The search giant today launched an app called Inbox that could force retailers to change their e-mail marketing strategies.
The consumer products maker uses Adobe Scene7 to manage a vast array of product images across its sites in 57 countries. Better image management draws consumers into the site and improves conversion, while reducing the operational overhead for Philips.
It’s challenging creating an exciting shopping experience on a single e-commerce site. Just imagine the task facing a global consumer products manufacturer like Philips that markets a broad array of products on web sites in 57 countries. Philips set out last year to make its web sites more compelling while reducing the operational overload-and accomplished both with the help of Adobe Scene7, says Gilles Domartini, vice president of online at Philips.
Philips uses Scene7 to manage the images of the roughly 7,500 products it presents on each of its web sites around the world. Philips now can upload a single master image of a product and Scene7 dynamically produces all the versions needed on a web site-from small thumbnails to blown-up detailed views displayed when a consumer zooms in on a product.
In the past, Philips would have to take pictures of each product from various angles and in various formats to accommodate all the ways it would be used on a web site, upload all these images into a database, and then update each one when a product changes. “Now, instead of going through each image to update it, you just update one of them,” Domartini says. “It’s really a win throughout the chain.”
That makes it possible for Philips to, at a reasonable cost, enable site visitors to zoom in on all products and see them from various angles. That can be very important for some of the technical products Philips sells, says Domartini. For instance, Philips television sets often have two kinds of connectors on the back-HDMI and USB. Showing a detailed view of the exact shape of each connector is often more helpful for the consumer than just giving the technical name, Domartini says.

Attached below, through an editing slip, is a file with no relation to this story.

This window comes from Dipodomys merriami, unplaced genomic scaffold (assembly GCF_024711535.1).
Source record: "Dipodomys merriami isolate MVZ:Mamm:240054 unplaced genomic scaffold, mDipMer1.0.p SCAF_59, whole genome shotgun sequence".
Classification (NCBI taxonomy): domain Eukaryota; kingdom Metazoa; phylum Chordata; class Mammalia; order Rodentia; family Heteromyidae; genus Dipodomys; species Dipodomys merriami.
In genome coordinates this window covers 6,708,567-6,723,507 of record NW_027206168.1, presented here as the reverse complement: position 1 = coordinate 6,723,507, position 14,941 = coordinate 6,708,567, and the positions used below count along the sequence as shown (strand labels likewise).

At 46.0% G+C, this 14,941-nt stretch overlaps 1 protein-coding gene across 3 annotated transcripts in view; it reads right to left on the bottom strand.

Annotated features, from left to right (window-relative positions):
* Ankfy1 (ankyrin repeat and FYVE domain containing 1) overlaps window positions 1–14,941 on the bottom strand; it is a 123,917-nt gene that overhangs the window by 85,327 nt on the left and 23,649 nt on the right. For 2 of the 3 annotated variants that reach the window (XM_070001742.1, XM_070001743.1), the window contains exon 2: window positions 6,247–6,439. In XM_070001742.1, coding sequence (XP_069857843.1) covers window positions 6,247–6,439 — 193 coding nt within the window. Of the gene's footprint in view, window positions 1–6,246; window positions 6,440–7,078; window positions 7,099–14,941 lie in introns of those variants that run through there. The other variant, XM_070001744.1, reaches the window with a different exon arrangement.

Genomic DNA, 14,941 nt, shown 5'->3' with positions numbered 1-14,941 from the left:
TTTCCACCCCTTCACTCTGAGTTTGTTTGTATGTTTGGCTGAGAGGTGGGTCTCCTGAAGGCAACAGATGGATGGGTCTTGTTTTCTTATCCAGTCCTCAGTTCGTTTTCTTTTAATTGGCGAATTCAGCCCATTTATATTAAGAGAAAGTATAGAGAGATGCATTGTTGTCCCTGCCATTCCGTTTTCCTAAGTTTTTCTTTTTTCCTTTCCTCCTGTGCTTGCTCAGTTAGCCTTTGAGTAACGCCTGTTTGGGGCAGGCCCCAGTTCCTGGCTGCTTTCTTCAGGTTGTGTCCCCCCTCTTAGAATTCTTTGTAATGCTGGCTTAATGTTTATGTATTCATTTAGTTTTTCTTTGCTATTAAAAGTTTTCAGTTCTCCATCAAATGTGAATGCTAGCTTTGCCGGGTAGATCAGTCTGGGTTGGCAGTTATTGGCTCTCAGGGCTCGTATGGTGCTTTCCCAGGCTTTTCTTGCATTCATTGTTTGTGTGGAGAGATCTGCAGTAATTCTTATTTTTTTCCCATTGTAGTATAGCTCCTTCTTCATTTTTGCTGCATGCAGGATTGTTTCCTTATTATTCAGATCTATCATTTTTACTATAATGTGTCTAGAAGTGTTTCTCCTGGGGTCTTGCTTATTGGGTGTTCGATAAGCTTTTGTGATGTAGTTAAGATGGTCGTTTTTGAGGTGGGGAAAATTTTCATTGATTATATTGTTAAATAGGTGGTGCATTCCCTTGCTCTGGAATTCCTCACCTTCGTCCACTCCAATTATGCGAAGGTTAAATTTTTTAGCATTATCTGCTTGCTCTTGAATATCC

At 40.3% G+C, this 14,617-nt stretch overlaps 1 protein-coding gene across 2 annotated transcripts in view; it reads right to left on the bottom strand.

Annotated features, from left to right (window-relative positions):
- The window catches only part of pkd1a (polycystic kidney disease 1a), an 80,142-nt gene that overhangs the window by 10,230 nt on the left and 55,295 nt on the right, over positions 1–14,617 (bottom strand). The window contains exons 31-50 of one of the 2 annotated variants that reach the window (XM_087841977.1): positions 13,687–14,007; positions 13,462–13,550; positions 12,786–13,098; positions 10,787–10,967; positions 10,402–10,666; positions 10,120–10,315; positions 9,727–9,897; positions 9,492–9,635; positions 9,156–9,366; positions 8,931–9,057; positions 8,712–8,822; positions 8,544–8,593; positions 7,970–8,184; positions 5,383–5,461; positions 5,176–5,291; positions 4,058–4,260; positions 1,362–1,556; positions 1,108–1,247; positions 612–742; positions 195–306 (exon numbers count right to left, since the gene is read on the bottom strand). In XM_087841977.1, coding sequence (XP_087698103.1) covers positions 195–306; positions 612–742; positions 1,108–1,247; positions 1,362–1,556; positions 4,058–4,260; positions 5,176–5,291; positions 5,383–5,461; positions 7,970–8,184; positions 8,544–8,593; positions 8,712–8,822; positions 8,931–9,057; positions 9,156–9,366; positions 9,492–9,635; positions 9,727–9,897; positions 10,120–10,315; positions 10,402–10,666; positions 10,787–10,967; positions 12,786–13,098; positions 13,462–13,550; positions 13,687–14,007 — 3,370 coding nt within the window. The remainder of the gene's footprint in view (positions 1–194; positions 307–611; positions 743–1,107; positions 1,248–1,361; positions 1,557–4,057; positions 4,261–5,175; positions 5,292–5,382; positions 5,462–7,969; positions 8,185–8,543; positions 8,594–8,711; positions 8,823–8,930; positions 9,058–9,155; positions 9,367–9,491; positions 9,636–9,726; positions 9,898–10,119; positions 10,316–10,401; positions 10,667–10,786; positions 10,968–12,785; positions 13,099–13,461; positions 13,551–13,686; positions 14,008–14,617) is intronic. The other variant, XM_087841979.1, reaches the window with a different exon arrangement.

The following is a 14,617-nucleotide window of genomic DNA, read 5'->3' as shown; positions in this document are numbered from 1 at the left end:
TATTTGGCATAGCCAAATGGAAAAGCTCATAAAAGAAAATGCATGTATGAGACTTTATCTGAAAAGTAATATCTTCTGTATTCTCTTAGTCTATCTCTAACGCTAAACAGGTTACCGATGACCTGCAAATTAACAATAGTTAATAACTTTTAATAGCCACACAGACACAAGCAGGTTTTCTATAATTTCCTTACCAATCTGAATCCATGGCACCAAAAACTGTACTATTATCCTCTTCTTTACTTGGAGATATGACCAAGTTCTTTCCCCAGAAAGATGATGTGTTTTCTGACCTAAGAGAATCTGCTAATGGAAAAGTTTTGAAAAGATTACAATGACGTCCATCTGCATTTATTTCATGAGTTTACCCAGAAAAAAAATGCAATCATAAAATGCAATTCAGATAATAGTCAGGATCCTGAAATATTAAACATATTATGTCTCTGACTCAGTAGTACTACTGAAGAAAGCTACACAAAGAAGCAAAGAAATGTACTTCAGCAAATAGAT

The Scene7 technology is being used on the web sites Philips has traditionally maintained, which describe products and tells consumers where they can buy Philips products, and also on Philips’ own direct-to-consumer shopping sites that it launched late last year in the U.S. and four other countries. The U.S. site can be found at www.store.philips.com.
Consumers are spending more time on Philips’ sites as a result of the enhanced imaging features. Page views went up 15% over the course of 2008, and satisfaction with the design of the Philips sites went up in surveys from 74% to 86%. On measures of brand advocacy, Philips went up from 32% to 38% globally, and topped 40% in some countries, the company says.
Most importantly, conversion went up to 7% from about 5% previously. While Philips added some other technologies to its sites last year, Domartini says, “certainly Scene7 did contribute significantly to this increase.”
It’s also easier to control costs, Domartini says, when all of the images are managed by one provider than if many design and e-commerce teams are shooting photos, managing them and updating them. Philips pays based on the number of images viewed. “You can much better control your costs,” Domartini says. “We only pay for the service rendered and not so much for the overall infrastructure.”